Friday, April 29, 2011

Oak Creek owlets reach 6-week mark

Posted by Bob Zahn

Three owlets that hatched at our Oak Creek Power Plant nest box in March are now more than a month old and growing fast. The three males have been weighed, measured and banded. This is the fourth year in a row that owls have nested at the plant.

You can view hourly snapshots of the owls on our webcam.

Here's one from yesterday:

Thursday, April 21, 2011

Eggs ready to hatch: we're taking names

We have more than a dozen peregrine falcon eggs about to hatch at five of our power plant nest boxes and need names for them when we band the chicks.

These are the power plants where the nest boxes are located:
  • Port Washington Generating Station
  • Valley Power Plant (Milwaukee)
  • Pleasant Prairie Power Plant
  • Oak Creek Power Plant
  • Presque Isle Power Plant (Michigan)
To submit a name, just click ‘Post a Comment’ at the end of this post. Indicate the plant location and the suggested name(s). You also can submit names on our Twitter or Facebook pages:

After we review all the names submitted, we will choose a few for each location and ask you to vote on the finalists for each location. You have until May 1 to submit your names. We expect the first chicks to hatch around May 3 to 5 at Port Washington and others later in the month.

You can check out our nest box webcams here: Nest box webcams
(Maybe you can watch the name you choose take wing.)

View Fox6 video

Since we began our program in 1997, our nest boxes have produced 146 peregrines. Get more information about our raptor program

Don’t forget to come back to vote, starting May 9.

Monday, April 11, 2011

Rate increases make news

Rate increases, even small ones, get a lot of attention. Rate decreases or credits not so much (yes, we have had those from time to time).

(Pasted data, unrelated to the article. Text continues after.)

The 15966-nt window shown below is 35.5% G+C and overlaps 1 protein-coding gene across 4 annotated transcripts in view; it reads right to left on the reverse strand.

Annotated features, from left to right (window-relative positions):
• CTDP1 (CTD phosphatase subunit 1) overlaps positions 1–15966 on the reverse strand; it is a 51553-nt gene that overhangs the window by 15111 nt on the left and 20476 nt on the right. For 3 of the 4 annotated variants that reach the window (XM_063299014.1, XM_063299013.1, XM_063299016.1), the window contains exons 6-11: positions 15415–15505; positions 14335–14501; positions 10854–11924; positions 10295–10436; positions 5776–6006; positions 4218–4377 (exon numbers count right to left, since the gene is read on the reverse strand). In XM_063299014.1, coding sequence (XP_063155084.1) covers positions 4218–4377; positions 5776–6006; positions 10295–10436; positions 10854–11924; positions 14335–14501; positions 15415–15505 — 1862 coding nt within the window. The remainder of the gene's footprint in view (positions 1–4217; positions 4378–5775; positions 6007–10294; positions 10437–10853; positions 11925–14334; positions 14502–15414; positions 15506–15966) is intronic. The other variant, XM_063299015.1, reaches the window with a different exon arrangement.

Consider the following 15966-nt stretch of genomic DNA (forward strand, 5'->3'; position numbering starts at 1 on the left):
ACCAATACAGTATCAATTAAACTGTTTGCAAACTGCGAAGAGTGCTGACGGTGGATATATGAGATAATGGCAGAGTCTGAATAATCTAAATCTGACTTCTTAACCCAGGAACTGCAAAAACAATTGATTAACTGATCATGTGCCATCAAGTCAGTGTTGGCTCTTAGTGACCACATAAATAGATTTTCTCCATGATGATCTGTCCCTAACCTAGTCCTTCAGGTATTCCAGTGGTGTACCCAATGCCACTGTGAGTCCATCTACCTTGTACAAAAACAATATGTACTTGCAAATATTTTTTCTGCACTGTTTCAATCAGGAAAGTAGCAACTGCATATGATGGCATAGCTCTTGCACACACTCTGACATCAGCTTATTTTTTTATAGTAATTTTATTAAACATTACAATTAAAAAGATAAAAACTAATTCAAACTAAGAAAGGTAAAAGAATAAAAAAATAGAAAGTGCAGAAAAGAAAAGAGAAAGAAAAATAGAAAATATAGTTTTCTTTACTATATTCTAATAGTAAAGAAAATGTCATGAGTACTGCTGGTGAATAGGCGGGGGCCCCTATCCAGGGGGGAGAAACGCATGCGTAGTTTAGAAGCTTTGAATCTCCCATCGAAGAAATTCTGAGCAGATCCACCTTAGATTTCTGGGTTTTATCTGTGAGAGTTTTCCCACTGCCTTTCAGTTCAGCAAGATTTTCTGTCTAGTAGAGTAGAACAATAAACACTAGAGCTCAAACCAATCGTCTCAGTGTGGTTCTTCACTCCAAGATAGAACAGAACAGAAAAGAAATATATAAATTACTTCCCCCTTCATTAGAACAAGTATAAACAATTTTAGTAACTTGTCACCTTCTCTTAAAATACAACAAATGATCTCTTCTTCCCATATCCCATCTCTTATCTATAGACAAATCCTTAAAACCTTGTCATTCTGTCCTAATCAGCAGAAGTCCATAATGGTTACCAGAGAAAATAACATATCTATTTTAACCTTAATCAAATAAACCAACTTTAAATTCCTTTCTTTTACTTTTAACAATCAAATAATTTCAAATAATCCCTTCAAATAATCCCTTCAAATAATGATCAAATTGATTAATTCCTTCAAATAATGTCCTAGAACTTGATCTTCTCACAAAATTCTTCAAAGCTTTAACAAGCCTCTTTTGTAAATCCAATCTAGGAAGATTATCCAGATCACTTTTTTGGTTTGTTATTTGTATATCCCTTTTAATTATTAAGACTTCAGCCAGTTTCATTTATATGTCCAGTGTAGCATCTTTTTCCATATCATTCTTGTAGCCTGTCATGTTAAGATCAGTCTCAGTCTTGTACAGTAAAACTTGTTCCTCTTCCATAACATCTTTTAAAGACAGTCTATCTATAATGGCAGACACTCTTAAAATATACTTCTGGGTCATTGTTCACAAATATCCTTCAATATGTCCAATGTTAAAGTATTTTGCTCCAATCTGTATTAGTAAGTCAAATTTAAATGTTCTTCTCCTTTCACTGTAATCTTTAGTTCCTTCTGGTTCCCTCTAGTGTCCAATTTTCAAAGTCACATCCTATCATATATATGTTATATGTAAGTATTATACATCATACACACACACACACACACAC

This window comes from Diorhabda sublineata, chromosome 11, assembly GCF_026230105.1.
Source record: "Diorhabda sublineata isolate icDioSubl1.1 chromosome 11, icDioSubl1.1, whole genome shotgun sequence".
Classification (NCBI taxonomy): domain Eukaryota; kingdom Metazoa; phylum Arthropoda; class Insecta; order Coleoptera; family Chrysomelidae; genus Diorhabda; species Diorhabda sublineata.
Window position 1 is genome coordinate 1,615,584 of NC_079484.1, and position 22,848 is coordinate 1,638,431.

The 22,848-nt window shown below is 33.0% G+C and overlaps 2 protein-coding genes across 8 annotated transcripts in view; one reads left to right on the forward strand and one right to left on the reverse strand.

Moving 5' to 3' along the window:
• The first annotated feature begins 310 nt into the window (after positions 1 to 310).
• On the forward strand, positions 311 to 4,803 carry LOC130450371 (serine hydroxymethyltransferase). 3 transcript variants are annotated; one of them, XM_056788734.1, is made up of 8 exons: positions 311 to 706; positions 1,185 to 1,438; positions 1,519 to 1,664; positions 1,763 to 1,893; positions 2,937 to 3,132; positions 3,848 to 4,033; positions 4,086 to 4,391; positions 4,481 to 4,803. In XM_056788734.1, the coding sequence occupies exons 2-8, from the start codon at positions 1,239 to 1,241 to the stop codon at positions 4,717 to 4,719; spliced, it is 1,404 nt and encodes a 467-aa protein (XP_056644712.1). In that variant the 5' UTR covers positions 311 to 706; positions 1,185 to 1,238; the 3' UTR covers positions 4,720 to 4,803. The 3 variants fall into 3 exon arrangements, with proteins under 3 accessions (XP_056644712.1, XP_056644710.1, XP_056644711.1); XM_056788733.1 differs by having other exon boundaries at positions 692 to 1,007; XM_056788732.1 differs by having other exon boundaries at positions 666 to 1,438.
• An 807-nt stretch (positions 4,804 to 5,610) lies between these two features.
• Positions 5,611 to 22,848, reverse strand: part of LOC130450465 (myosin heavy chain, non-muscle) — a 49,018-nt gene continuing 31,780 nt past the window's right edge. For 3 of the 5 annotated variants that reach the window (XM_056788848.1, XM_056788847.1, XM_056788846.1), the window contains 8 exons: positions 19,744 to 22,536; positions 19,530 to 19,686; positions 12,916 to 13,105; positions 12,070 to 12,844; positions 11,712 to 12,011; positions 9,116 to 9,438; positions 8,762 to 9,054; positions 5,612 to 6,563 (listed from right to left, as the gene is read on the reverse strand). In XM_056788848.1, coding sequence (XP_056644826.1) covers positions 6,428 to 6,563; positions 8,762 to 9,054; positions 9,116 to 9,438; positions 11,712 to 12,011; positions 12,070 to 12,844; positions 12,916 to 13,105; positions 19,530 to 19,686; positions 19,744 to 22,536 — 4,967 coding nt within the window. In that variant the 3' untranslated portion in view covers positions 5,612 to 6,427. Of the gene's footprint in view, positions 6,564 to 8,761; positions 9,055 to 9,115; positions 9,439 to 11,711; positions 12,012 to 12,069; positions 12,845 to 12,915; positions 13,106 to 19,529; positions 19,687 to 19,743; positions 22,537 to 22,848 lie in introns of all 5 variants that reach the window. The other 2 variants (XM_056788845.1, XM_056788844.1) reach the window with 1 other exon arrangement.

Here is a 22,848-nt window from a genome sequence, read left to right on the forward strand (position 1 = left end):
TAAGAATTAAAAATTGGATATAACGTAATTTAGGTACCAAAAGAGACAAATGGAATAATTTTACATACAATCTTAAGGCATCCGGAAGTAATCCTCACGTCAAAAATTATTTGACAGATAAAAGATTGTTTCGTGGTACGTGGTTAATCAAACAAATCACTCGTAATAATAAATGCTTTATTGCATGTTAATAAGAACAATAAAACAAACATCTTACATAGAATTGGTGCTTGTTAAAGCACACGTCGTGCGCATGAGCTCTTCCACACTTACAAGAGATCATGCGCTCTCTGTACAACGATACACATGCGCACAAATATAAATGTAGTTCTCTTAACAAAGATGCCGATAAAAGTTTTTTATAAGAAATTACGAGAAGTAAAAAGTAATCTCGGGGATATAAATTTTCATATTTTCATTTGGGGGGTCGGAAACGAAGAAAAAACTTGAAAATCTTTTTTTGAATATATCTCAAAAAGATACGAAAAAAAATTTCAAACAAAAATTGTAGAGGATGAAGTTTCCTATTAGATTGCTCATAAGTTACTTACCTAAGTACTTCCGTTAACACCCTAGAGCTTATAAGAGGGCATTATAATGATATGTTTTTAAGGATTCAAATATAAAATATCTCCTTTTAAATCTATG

On April 6, the Milwaukee Journal Sentinel reported that we are planning to file a request for rate increases for 2012 and 2013. While we have made no final decision on the filing, our initial estimates suggest that any proposed increase will be less than 4 percent.

The primary reasons include costs for environmental upgrades at our power plants and investments in renewable energy projects to address federal and state mandates. In reviewing our costs, we work to control costs where we can without jeopardizing reliability or public safety.

Because you get reports such as this one in the Journal Sentinel and then hear about it again when we make a filing with the public service commission, when the PSC has hearings and when we receive a final order, it can seem as if there are increases every few months – when it’s really just one.

No one wants any costs to increase – whether for energy, gasoline or even a cup of coffee. We don’t, and our customers always make it clear that they don’t. So, we work to manage our business efficiently. In fact, we are serving 5 percent more customers over the recent years with 1,000 fewer employees as we better manage our costs. Cost savings are in the best interest of our customers as well as our stockholders. We also work with customers to help them manage their energy use, which helps them control their own costs.

As your energy provider, we have a responsibility we take seriously to invest in the infrastructure that generates and delivers energy to you safely, reliably and at a reasonable cost.

Thursday, April 7, 2011

Documentary offers insight into nation's electricity issues

According to the documentary "Beyond the Light Switch," the United States must replace most of its power generation within the next 40 years while meeting demand for electricity that is expected to rise 30 percent. That's a very tall order.

“Beyond the Light Switch” takes you into the inner workings of the electrical power infrastructure that exists today and illustrates how it is rapidly evolving to meet future needs. Produced by WTVS Detroit Public Television, the documentary was funded by a number of utilities and foundations, including the Wisconsin Energy Foundation.